Now its time to add everything else. Add your chopped garlic around the edge of the pot roast. Then add the rest of your vegetables, starting first with the remaining potatoes and parsnips. Then thinly sliced onions. And last, sliced mushrooms (small box).
What you should see is the pot roast surrounded by the vegetables to about half-way up the side of the meat. If needed, adjust by pulling up or pushing down the meat in the slow cooker.
Next, add your seasonings. Sprinkle on the vegetables. One of the decisions you have to make is how much “heat” you want in the juices that you’ll have for later and to make sauce. Just remember that cayenne and pepper flakes will impart more heat than you expect in the slow cooking process.
And now, add the remaining wine followed by the beef stock until the combined liquids come half-way up the side of the meat. This is when you would add the optional beef bouillon.
Place the cover on the slow cooker and program to high. Initial cooking time will be a minimum of 4 hours. We usually go 5 hours and then low for another hour for a total of six. It’s ok if it cooks longer. The reason it takes so long is that you want to cook it long enough to break down the connecting tissues in the pot roast since it is a “tough” cut of meat.
You’ll see a lot of recipes that specify an all day cooking method on low. That works well too.
Once you put the cover on, you shouldn’t need to take it off or at least 5 hours.
As a last step before serving, add salt and pepper to taste.
Before you serve, decide if you want mashed potatoes, which you can make from scratch or use instant. Either works.
Lastly, you’ll want to make gravy. Remove 2 or 3 cups of liquid with cooked mushrooms and onions. Place in a pan heated to medium hot and prepare a slurry of corn starch and water, about half cup. Add the slurry slowly until you get the thickness of sauce that you want. If you want more mushrooms, you can use sliced fresh mushrooms but you’ll need to allocate more time, 20 to 30 minutes, for them to cook in the pan. Again, add salt or pepper to taste.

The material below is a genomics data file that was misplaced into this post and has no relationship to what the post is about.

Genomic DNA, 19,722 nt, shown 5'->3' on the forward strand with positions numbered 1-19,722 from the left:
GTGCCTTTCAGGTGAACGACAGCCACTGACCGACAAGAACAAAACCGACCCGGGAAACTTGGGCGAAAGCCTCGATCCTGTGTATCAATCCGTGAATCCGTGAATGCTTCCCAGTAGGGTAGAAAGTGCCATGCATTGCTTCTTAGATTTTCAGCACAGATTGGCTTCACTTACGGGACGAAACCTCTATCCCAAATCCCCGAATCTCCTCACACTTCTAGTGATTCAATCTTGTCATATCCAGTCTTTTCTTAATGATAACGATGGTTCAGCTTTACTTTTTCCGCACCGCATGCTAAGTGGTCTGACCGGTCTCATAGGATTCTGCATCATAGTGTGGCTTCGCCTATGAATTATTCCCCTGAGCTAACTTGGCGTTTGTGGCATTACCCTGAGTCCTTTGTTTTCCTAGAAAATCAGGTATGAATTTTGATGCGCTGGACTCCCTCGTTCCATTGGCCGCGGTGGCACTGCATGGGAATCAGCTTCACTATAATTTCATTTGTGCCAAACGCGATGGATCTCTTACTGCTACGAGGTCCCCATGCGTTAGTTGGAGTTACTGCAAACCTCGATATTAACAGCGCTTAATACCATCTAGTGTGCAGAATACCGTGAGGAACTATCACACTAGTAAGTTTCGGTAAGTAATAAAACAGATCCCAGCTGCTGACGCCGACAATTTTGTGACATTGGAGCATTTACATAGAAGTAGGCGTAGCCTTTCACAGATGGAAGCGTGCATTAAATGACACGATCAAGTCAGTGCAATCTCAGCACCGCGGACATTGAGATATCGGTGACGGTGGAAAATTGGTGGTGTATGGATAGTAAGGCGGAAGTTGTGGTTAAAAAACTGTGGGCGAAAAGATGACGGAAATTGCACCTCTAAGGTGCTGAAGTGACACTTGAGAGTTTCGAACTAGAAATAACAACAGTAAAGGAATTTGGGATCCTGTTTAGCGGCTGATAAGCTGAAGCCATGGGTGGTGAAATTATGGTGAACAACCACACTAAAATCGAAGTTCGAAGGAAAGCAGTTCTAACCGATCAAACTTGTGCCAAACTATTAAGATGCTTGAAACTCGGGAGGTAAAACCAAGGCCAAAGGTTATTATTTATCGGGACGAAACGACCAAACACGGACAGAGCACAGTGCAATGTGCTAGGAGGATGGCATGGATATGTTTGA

For serving: Use a slotted spoon to separate a potato size portion of pot roast from the whole and plate. Then add a few vegetables and your side of mash potatoes. Pour gravy over everything!
Serve with a glass of JL WOOD Premier Chardonnay.
You now have various choices for using the left overs. First, segregate your gravy from the vegetables and juices in the slow cooker.
Your first choice is to just have the same meal over again. We like to do that.
Another choice, which is a favorite, is to reheat the meat in a pot on the stove with some of the juices. Add some beer, dry chili powder, onion powder, and cumin. If you have them, a small can of Hatch “medium” chopped chilis will add a ton of flavor and some heat. Reduce the juices and you can use the resulting meat, shredded, in tacos, tostadas, or enchiladas. It’s ok if some of the potato and parsnips remain in the shredded meat mix. And some of the leftover gravy can be added to your favorite enchilada sauce.
Lastly, for a lighter meal, set aside strained juices. Sauté sliced onions in a medium heated pot with a little oil and cook long enough to partially caramelize (they turn light brown). Add the juices. Adjust with salt and pepper. You now have onion soup. Cut a slice of bread to fit inside of your soup bowl. Toast the slices of cut sourdough or other bread. Place shredded gruyere cheese or a slice of Swiss on the toast and put on a cookie or sheet pan under the broiler until the cheese is just melted. Put the onion soup in a bowl and float the toast with melted cheese on top.
A glass of wine will make every choice you make absolutely perfect!